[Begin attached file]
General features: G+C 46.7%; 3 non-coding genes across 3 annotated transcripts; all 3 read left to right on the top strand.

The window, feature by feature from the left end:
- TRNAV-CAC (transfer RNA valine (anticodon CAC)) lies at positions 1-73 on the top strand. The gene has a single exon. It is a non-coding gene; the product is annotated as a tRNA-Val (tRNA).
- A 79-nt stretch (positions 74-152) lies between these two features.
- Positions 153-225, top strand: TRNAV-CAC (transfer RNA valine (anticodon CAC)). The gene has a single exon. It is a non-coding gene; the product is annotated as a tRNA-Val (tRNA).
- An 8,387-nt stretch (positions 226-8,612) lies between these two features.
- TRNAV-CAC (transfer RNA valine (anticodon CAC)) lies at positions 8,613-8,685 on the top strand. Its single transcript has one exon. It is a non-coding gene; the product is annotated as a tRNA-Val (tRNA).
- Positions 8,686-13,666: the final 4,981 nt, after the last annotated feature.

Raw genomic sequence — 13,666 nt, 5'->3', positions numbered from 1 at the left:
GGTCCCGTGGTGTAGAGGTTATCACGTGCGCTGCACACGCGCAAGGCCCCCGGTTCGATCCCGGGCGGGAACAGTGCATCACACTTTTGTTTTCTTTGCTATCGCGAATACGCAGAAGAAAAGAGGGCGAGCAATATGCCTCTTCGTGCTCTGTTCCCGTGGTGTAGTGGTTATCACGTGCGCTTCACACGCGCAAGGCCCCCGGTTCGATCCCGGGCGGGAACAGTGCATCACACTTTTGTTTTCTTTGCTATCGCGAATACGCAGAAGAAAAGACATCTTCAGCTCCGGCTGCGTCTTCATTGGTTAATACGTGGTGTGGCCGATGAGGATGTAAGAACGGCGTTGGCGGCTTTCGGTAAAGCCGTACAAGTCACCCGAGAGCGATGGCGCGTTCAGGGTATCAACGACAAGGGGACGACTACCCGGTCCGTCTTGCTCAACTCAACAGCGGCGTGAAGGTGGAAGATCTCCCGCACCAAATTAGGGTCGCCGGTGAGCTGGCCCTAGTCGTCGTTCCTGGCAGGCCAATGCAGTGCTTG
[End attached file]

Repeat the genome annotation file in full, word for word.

General features: G+C 46.7%; 3 non-coding genes across 3 annotated transcripts; all 3 read left to right on the top strand.

The window, feature by feature from the left end:
- TRNAV-CAC (transfer RNA valine (anticodon CAC)) lies at positions 1-73 on the top strand. The gene has a single exon. It is a non-coding gene; the product is annotated as a tRNA-Val (tRNA).
- A 79-nt stretch (positions 74-152) lies between these two features.
- Positions 153-225, top strand: TRNAV-CAC (transfer RNA valine (anticodon CAC)). The gene has a single exon. It is a non-coding gene; the product is annotated as a tRNA-Val (tRNA).
- An 8,387-nt stretch (positions 226-8,612) lies between these two features.
- TRNAV-CAC (transfer RNA valine (anticodon CAC)) lies at positions 8,613-8,685 on the top strand. Its single transcript has one exon. It is a non-coding gene; the product is annotated as a tRNA-Val (tRNA).
- Positions 8,686-13,666: the final 4,981 nt, after the last annotated feature.

Raw genomic sequence — 13,666 nt, 5'->3', positions numbered from 1 at the left:
GGTCCCGTGGTGTAGAGGTTATCACGTGCGCTGCACACGCGCAAGGCCCCCGGTTCGATCCCGGGCGGGAACAGTGCATCACACTTTTGTTTTCTTTGCTATCGCGAATACGCAGAAGAAAAGAGGGCGAGCAATATGCCTCTTCGTGCTCTGTTCCCGTGGTGTAGTGGTTATCACGTGCGCTTCACACGCGCAAGGCCCCCGGTTCGATCCCGGGCGGGAACAGTGCATCACACTTTTGTTTTCTTTGCTATCGCGAATACGCAGAAGAAAAGACATCTTCAGCTCCGGCTGCGTCTTCATTGGTTAATACGTGGTGTGGCCGATGAGGATGTAAGAACGGCGTTGGCGGCTTTCGGTAAAGCCGTACAAGTCACCCGAGAGCGATGGCGCGTTCAGGGTATCAACGACAAGGGGACGACTACCCGGTCCGTCTTGCTCAACTCAACAGCGGCGTGAAGGTGGAAGATCTCCCGCACCAAATTAGGGTCGCCGGTGAGCTGGCCCTAGTCGTCGTTCCTGGCAGGCCAATGCAGTGCTTG